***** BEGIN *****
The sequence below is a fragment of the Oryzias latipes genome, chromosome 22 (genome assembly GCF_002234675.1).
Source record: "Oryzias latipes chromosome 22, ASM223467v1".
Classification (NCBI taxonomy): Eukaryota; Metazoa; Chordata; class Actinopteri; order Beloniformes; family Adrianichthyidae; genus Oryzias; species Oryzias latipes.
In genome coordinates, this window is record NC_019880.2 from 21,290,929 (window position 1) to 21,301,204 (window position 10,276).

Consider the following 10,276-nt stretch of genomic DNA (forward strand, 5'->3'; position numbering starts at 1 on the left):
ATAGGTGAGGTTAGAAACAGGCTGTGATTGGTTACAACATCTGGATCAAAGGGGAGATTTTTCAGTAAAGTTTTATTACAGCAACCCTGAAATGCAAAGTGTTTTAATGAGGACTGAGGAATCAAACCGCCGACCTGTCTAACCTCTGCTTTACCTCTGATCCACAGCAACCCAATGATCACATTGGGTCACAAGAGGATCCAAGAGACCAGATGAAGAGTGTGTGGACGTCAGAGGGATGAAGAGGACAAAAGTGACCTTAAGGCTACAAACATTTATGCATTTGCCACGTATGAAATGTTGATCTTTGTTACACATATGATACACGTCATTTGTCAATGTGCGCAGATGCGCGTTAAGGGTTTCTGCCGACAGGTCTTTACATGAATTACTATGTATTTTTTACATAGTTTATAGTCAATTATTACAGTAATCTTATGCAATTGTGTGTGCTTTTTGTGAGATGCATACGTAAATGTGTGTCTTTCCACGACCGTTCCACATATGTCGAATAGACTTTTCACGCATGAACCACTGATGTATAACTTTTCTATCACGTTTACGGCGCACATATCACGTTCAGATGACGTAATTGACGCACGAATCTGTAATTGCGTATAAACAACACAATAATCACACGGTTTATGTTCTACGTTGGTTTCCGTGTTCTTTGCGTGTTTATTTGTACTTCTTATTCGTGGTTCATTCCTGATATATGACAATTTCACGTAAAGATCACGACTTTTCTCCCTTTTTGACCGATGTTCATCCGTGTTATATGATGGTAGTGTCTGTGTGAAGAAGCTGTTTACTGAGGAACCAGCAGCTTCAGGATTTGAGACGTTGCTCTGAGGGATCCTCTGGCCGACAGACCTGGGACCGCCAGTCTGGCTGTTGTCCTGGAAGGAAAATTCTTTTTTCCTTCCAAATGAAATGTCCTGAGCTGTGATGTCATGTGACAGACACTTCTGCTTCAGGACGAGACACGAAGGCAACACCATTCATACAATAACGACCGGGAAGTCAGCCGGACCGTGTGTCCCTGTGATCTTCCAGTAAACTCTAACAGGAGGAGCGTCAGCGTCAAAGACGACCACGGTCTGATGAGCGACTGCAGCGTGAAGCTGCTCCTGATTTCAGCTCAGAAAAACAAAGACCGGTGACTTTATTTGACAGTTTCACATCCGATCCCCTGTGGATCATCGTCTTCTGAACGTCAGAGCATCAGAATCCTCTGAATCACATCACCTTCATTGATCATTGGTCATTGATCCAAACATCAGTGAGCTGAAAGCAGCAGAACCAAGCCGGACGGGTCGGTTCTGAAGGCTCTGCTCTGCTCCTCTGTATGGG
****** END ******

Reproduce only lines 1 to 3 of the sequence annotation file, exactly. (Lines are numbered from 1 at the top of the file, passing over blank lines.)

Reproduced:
The sequence below is a fragment of the Oryzias latipes genome, chromosome 22 (genome assembly GCF_002234675.1).
Source record: "Oryzias latipes chromosome 22, ASM223467v1".
Classification (NCBI taxonomy): Eukaryota; Metazoa; Chordata; class Actinopteri; order Beloniformes; family Adrianichthyidae; genus Oryzias; species Oryzias latipes.